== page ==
How is it that a character from literary fiction can so alter the landscapes he touches, even as he – in his self-imposed isolation – seeks to avoid them? How is it that Michael K, bewildered and bewildering, can remain so fragile yet so present, so imposing without attempting to be so?

In this response to JM Coetzee’s classic masterpiece, Life & Times of Michael K, Nthikeng Mohlele dabbles in the artistic and speculative in a unique attempt to unpack the dazed and disconnected world of the title character, his solitary ways, his inventiveness, but also to show how astutely Michael K holds up a mirror to those whose paths he inadvertently crosses. Michael K explores the weight of history and of conscience, thus wrestling the character from the confines of literary creation to the frontiers of artistic timelessness.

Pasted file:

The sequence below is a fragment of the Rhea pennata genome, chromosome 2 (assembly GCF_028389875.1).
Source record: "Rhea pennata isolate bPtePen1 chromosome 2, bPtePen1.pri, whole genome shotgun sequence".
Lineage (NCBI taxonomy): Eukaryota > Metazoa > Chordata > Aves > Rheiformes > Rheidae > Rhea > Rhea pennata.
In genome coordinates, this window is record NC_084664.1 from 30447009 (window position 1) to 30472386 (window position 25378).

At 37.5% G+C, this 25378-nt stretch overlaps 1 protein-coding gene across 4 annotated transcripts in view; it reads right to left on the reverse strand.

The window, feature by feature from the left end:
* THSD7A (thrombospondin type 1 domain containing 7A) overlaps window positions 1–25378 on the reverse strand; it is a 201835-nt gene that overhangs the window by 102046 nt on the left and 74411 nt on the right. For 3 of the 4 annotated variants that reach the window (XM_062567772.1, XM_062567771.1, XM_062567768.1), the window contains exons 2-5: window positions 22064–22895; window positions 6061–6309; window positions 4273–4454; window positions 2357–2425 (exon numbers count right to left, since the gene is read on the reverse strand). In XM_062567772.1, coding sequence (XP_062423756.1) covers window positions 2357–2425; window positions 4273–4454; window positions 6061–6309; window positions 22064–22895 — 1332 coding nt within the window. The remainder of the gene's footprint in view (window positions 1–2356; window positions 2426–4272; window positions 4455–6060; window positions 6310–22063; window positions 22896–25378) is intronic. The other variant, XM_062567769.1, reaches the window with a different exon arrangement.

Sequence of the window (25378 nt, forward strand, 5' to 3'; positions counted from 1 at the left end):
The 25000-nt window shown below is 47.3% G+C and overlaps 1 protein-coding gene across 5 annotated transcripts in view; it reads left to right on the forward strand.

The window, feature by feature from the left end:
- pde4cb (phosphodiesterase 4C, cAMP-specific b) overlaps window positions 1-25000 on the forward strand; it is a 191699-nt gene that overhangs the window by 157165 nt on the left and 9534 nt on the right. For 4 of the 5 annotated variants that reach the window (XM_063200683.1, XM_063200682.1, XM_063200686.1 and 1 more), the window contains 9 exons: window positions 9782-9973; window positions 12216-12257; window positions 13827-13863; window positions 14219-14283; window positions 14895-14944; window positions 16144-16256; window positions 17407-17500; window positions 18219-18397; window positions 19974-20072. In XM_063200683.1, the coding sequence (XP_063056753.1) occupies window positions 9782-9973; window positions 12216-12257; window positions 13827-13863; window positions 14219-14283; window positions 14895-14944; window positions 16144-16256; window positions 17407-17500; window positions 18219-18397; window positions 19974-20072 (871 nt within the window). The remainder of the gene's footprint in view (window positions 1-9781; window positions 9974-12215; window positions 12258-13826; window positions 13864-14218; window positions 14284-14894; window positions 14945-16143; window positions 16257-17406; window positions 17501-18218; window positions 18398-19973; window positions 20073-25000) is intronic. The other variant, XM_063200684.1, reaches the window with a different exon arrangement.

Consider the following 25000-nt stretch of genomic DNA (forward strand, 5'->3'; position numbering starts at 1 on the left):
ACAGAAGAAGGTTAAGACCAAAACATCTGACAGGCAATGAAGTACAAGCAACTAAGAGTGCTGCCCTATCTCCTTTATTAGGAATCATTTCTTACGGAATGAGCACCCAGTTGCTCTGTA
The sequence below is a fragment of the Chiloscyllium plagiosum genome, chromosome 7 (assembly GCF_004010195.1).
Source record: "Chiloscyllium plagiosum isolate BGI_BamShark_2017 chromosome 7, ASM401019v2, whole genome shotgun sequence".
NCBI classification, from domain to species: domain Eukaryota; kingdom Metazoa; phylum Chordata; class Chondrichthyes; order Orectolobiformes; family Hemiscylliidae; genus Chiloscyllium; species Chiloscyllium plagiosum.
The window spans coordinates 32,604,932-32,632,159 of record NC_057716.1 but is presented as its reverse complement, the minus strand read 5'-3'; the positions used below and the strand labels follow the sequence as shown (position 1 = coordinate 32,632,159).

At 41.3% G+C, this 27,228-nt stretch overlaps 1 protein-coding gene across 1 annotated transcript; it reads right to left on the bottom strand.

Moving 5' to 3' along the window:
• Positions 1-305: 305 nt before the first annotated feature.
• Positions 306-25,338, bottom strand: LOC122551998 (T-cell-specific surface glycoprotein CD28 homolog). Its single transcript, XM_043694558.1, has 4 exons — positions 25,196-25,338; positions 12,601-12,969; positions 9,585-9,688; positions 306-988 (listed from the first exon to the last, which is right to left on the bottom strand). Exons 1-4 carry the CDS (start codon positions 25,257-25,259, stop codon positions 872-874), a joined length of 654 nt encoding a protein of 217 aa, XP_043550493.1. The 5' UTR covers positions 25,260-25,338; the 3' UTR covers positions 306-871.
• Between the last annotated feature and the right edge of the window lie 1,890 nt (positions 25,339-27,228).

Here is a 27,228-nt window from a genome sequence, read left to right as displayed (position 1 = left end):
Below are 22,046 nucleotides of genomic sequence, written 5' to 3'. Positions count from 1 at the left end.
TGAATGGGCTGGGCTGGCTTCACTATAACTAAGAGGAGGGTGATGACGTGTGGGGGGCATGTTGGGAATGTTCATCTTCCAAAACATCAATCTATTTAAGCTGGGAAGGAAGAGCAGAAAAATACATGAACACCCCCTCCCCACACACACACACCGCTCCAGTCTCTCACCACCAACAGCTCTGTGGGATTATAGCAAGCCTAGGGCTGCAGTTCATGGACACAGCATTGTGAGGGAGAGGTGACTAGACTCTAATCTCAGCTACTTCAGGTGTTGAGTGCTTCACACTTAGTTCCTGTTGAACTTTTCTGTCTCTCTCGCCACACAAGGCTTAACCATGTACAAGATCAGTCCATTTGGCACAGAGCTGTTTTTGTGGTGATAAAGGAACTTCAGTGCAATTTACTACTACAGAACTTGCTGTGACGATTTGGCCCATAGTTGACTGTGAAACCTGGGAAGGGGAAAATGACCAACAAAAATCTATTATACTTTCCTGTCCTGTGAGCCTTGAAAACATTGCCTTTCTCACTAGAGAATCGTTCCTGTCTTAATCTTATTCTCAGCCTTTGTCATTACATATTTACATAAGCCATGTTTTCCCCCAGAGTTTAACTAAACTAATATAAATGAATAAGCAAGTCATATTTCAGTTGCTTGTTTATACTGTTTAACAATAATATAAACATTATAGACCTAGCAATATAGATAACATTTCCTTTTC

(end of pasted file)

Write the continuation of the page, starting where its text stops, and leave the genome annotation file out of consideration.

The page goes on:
Nthikeng was recently asked a few thought-provoking questions about his anticipated book; take a visual tour of the insightful interview on Pan Macmillan’s Facebook page.

Here’s a sneak peek…

Book details

Crime Beat: Krimi workshop on the Greek island of Lesbos

lesbosWanna write a thriller? And talk to other krimi writers? And laze in the sea? And drink wine? Then here’s the deal: A krimi workshop, June 7 to 14, on Lesbos, yes, the Greek island.

It’s part of The Talking Table series of workshops. Interested?

Here’s how things should run:

What I want to do with this seven-day workshop is to help you generate enough material to get your crime novel on the go. Not only should the workshop be a lot of fun as we will all be crime fiction addicts, but you’ll leave with your storyline, a plot, characters, in fact, everything you need to keep on writing your crime novel.